• If hiring a Licensed Battlefield Guide for the tour, call ahead and make a reservation in order to get the date and time you want.
  • Do the audio driving tour, and break it up into more than one day if time allows. Driving the tour during off-peak hours is also helpful for avoiding crowds. (Kristen Stull)
  • Take at least a few of their free ranger programs which are offered year-round. In the summer, they have longer walks and even evening campfire talks, which are great. (Amy Smallwood-Ringenberg)

When you visit:​

  • Start your visit at the Museum and Visitor Center where you will find the National Park Service Information Desk, Visitor Center activities, ticket sales, Museum Bookstore, Refreshment Saloon and restrooms.
  • Watch the film A New Birth of Freedom, a twenty minute film narrated by Morgan Freeman that sets the stage for you visit to the battlefield. Following the film, visitors get to experience the Gettysburg Cyclorama, the monumental 1884 painting that depicts "Pickett's Charge".  It's a must for those not well versed in the battle to keep track of the different places and lines on the three different days. (Andrea O'Neill)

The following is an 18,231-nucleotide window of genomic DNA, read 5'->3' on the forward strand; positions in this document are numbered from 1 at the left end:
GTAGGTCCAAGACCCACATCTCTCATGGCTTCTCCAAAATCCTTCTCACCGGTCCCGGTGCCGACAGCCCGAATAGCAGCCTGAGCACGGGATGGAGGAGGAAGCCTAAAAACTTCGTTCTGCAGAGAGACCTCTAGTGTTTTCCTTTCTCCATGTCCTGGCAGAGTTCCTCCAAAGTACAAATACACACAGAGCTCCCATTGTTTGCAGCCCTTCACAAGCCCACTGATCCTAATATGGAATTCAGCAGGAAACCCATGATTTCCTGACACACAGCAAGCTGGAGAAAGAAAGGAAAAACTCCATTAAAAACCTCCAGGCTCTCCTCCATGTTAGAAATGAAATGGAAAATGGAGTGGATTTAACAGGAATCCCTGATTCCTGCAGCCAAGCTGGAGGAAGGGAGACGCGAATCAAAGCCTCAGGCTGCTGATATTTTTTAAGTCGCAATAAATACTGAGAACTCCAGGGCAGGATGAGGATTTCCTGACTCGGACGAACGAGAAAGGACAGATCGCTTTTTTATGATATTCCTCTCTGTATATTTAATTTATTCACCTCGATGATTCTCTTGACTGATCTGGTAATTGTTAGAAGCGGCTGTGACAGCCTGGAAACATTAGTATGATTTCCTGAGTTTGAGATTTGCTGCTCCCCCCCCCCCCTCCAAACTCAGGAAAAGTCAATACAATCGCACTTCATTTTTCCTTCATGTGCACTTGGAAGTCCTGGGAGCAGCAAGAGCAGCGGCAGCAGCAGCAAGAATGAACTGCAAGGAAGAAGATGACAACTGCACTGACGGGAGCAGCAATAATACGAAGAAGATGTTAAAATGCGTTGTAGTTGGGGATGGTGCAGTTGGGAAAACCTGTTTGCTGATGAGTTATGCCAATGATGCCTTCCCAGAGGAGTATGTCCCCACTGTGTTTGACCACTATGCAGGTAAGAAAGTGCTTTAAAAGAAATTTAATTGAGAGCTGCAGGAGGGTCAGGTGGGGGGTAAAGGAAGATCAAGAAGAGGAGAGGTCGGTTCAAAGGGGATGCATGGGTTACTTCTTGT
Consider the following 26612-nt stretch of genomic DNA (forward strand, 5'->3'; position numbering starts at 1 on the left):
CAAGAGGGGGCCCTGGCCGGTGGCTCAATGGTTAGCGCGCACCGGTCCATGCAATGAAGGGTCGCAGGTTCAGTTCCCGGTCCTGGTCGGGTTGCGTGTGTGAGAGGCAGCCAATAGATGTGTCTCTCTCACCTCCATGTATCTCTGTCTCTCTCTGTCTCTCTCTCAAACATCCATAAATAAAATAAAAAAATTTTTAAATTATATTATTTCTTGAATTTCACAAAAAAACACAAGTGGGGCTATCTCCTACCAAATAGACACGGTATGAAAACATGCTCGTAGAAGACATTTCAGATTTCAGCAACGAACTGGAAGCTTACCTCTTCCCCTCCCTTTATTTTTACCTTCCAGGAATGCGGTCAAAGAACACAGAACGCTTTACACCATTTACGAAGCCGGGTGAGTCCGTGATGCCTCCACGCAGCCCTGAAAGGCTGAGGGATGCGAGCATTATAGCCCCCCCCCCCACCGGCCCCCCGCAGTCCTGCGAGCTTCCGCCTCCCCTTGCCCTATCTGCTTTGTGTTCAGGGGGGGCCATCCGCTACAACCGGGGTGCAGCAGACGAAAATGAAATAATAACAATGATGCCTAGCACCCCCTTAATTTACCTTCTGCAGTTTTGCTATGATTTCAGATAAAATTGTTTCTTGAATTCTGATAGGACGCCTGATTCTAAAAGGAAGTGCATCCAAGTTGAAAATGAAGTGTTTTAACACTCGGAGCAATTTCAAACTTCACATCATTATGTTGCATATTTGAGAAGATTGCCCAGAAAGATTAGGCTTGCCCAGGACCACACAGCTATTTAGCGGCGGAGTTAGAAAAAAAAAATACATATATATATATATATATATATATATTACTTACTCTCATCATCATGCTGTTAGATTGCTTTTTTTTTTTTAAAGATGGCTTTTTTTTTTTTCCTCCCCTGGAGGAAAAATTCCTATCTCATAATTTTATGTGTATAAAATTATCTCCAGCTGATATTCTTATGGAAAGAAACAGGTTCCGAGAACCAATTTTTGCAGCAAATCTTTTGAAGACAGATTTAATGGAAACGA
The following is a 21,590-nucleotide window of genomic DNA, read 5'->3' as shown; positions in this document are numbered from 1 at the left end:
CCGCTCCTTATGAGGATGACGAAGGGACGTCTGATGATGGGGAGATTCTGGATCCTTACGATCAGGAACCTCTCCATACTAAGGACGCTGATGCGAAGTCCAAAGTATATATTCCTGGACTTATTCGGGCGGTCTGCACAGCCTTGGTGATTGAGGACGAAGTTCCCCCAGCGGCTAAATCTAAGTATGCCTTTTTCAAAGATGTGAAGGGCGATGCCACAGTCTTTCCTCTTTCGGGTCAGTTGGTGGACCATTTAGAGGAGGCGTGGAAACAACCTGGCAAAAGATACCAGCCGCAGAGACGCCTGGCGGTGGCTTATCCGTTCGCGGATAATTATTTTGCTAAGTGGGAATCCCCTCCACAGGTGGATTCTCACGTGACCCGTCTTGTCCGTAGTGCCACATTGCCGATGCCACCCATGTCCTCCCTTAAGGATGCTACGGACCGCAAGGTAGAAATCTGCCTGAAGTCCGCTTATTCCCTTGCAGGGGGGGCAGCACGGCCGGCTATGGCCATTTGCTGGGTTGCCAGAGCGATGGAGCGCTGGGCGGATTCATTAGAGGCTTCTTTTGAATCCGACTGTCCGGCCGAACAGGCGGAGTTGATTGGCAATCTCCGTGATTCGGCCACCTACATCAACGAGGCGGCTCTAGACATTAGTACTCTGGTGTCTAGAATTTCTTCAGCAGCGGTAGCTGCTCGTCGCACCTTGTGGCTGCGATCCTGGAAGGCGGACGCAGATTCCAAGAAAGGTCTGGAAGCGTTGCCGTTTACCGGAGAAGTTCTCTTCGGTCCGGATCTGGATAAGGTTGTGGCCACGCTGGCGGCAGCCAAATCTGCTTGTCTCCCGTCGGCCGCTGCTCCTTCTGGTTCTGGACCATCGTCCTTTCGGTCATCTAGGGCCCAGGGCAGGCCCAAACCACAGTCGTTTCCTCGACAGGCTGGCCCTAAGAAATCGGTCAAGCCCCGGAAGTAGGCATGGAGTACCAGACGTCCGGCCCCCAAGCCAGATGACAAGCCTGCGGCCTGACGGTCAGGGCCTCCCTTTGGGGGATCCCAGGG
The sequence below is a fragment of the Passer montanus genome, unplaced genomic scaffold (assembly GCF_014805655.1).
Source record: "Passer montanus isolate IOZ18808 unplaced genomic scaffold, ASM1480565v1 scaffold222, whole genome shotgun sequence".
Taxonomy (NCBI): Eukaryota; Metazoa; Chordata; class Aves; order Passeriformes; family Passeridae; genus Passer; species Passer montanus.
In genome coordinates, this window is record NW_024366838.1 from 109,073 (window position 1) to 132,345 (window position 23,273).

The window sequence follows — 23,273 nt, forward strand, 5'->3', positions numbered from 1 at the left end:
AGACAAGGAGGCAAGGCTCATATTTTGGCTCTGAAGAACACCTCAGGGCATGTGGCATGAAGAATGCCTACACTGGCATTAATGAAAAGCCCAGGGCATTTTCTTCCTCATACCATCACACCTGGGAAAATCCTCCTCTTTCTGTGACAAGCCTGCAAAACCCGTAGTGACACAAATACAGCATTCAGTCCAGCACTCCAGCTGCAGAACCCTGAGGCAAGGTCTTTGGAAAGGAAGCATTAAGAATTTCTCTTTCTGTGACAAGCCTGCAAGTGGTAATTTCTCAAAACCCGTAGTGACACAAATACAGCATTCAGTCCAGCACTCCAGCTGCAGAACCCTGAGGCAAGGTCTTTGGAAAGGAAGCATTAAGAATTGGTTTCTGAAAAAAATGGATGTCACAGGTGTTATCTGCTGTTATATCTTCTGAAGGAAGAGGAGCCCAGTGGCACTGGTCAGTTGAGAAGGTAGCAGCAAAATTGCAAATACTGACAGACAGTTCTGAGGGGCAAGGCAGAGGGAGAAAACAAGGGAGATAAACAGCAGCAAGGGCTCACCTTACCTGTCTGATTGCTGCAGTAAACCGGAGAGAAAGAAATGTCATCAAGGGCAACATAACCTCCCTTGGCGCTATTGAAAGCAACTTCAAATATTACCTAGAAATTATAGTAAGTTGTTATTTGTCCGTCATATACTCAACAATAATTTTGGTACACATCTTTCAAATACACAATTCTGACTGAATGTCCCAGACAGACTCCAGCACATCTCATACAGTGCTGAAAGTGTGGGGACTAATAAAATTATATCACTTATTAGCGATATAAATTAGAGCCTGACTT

• Backpacks and big parcels are not allowed inside the Museum and Visitor Center. Leave them at the trunk of your car.
  • Save your tickets so you can enter the museum again later in the day.
  • Definitely ride bikes to tour the battlefields! Best way to go! (Dawn Adams) You notice a lot of things you might breeze by in the car, and are more likely to stop and see/read things. (Matt Kausch)
  • Take a walk in the Soldiers' National Cemetery. You will stand on the same grounds where Lincoln gave his speech a couple years later. (Marlene Andrusia Anderson)
  • Visit the David Wills House where Lincoln stayed the night before his famous address.
  • Explore the town itself. The Dobbin House is a must-do for dinner. There are great shops, local wine stores, great B&B's. Fun town. (Truly Walters Zimmerman) Or a dinner at the historic Cashtown Inn. (Shirley Fox Rush)